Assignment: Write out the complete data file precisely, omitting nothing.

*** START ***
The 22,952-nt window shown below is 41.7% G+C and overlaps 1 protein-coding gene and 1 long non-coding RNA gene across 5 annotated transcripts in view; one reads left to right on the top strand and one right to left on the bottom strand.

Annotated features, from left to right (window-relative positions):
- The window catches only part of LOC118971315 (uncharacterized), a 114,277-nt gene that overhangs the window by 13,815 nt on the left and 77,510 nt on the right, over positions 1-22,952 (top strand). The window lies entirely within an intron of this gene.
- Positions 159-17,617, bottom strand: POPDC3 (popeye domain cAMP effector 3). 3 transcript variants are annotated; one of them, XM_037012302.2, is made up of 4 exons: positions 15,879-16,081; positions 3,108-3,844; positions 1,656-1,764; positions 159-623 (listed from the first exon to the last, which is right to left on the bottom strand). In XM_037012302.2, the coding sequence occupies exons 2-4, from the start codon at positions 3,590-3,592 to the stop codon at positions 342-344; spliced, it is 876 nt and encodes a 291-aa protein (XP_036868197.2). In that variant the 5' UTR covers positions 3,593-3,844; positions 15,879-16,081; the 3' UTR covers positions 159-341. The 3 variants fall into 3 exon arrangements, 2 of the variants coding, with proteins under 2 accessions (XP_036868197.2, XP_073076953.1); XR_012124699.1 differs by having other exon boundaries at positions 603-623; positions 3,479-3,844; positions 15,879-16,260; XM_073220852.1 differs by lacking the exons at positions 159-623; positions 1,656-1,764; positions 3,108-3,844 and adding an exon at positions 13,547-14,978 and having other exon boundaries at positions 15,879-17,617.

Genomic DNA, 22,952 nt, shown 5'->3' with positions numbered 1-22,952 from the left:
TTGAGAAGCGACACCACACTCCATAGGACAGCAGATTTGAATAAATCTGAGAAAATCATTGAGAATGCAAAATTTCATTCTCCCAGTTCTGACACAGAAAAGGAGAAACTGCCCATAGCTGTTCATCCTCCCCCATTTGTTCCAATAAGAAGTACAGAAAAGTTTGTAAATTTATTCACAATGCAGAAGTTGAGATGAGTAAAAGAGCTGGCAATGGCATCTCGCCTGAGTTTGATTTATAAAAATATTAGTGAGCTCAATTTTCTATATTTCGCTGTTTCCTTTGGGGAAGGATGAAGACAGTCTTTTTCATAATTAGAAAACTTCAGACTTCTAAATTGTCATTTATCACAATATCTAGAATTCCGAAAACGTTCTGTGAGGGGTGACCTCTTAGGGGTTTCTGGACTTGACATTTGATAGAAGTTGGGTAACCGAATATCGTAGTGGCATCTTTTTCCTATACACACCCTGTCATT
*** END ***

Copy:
The 22,952-nt window shown below is 41.7% G+C and overlaps 1 protein-coding gene and 1 long non-coding RNA gene across 5 annotated transcripts in view; one reads left to right on the top strand and one right to left on the bottom strand.

Annotated features, from left to right (window-relative positions):
- The window catches only part of LOC118971315 (uncharacterized), a 114,277-nt gene that overhangs the window by 13,815 nt on the left and 77,510 nt on the right, over positions 1-22,952 (top strand). The window lies entirely within an intron of this gene.
- Positions 159-17,617, bottom strand: POPDC3 (popeye domain cAMP effector 3). 3 transcript variants are annotated; one of them, XM_037012302.2, is made up of 4 exons: positions 15,879-16,081; positions 3,108-3,844; positions 1,656-1,764; positions 159-623 (listed from the first exon to the last, which is right to left on the bottom strand). In XM_037012302.2, the coding sequence occupies exons 2-4, from the start codon at positions 3,590-3,592 to the stop codon at positions 342-344; spliced, it is 876 nt and encodes a 291-aa protein (XP_036868197.2). In that variant the 5' UTR covers positions 3,593-3,844; positions 15,879-16,081; the 3' UTR covers positions 159-341. The 3 variants fall into 3 exon arrangements, 2 of the variants coding, with proteins under 2 accessions (XP_036868197.2, XP_073076953.1); XR_012124699.1 differs by having other exon boundaries at positions 603-623; positions 3,479-3,844; positions 15,879-16,260; XM_073220852.1 differs by lacking the exons at positions 159-623; positions 1,656-1,764; positions 3,108-3,844 and adding an exon at positions 13,547-14,978 and having other exon boundaries at positions 15,879-17,617.

Genomic DNA, 22,952 nt, shown 5'->3' with positions numbered 1-22,952 from the left:
TTGAGAAGCGACACCACACTCCATAGGACAGCAGATTTGAATAAATCTGAGAAAATCATTGAGAATGCAAAATTTCATTCTCCCAGTTCTGACACAGAAAAGGAGAAACTGCCCATAGCTGTTCATCCTCCCCCATTTGTTCCAATAAGAAGTACAGAAAAGTTTGTAAATTTATTCACAATGCAGAAGTTGAGATGAGTAAAAGAGCTGGCAATGGCATCTCGCCTGAGTTTGATTTATAAAAATATTAGTGAGCTCAATTTTCTATATTTCGCTGTTTCCTTTGGGGAAGGATGAAGACAGTCTTTTTCATAATTAGAAAACTTCAGACTTCTAAATTGTCATTTATCACAATATCTAGAATTCCGAAAACGTTCTGTGAGGGGTGACCTCTTAGGGGTTTCTGGACTTGACATTTGATAGAAGTTGGGTAACCGAATATCGTAGTGGCATCTTTTTCCTATACACACCCTGTCATT